As I mentioned in a previous article,that can be accessed (especially if you want to make sense of the whole subzero prices for a barrel of oil) HERE.
The sources used for this info-graphic are FT and Trader Economics .
These Charts Put the Historic U.S. Job Losses in Perspective
Economy works in cycles, therefore there is not real news the fact that during this *special* period the US government has received so far more that 26 millions claims for aid, as you can see in this article created by Fortune.com.
Such episodes are a regular part of the business cycle and when they occur, most businesses do their best to tough things out. Then, as time progresses, it gradually becomes clear that spending must be curtailed, budget cuts must be made, and workers must unfortunately be sent home.
This economic process normally takes months, or even years, to unwind.
But, the COVID-19 pandemic has thrown a wrench into the economic status quo, creating a situation that is incomparable to any previous downturn. Instead of a gradual economic transition to slower growth prospects, business operations have suddenly screeched to a halt with no clear window to resume.
- The Great Recession (2009)
The most recent recession in memory peaked with 10.0% in unemployment in October 2009. It took until 2016 for unemployment to fall back to pre-recession levels.
At the highest of levels of unemployment following the 2008 financial crisis, there were 15.3 million jobless Americans. But in the past five weeks a staggering 26.5 million workers have already filed jobless claims.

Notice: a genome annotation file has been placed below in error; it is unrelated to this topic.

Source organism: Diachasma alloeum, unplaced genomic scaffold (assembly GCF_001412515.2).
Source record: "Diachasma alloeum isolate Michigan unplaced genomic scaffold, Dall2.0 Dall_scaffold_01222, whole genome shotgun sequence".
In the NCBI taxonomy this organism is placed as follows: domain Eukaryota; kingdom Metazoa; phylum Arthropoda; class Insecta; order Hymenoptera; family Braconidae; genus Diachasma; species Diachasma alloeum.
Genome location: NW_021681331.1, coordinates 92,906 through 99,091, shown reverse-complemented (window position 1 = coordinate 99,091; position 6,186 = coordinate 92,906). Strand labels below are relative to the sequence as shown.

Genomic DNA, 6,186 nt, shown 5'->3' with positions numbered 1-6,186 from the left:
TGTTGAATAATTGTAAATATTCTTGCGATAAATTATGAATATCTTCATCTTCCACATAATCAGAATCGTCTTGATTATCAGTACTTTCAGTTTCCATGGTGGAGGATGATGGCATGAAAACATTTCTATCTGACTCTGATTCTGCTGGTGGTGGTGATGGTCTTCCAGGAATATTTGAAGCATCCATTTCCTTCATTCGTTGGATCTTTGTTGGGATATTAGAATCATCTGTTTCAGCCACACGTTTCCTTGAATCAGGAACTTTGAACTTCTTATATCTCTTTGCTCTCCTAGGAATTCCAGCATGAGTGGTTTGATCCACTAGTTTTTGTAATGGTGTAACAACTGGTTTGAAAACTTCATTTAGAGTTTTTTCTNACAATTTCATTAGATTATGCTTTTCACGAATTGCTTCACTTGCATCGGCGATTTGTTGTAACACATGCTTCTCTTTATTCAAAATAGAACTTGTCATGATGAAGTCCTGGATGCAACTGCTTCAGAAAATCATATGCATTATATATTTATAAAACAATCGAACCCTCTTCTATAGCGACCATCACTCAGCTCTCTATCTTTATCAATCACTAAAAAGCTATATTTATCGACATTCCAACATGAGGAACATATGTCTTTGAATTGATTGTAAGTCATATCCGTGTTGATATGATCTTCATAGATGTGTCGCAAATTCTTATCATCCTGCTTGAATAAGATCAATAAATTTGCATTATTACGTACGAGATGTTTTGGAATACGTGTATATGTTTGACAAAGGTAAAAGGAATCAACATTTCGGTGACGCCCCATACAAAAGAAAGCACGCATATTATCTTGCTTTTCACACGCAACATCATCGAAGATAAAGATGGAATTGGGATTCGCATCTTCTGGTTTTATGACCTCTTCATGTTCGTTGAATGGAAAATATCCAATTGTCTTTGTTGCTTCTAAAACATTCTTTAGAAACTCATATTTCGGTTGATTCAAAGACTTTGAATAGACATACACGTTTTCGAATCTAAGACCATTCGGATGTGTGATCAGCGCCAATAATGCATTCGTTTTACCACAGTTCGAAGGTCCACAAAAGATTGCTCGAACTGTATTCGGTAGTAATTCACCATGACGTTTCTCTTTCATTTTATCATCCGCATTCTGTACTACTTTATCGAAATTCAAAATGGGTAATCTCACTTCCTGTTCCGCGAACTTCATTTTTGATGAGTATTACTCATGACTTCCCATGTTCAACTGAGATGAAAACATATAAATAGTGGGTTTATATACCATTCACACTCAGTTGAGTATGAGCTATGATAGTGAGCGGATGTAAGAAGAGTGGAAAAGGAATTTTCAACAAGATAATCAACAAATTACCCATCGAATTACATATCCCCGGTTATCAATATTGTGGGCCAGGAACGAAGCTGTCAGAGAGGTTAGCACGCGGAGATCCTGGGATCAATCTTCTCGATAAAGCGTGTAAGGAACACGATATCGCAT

Prior to this five-week stretch of 26.5 million initial jobless claims, there were already 7.1 million unemployed Americans as of March 13, according to the U.S. Bureau of Labor Statistics. When the figures are combined, it would equal more than 33 million unemployed, or a real unemployment rate of 20.6%—which would be the highest level since 1934.
Finally, it’s worth noting that during the Great Depression (1929-1933), unemployment reached a historic high of 24.9%. To get to a comparable equivalent in modern times, there would need to be 41 million Americans out of work permanently.
Conclusion-There is room for optimism
Although the initial jobless claims are staggering and clearly without modern precedent, there is a case to be made for cautious optimism.
Many of the aforementioned recessions took months or years to culminate, with peak job losses occurring at the tail end of each recession. The current crisis, now being called “The Great Lockdown”, caused many businesses to shut doors suddenly and against their will. It also corresponded with unexpected closures of national borders and the halting of regular trade activity around the world.
When and if normal economic activity resumes, it’ll be interesting to see how much of the damage is temporary.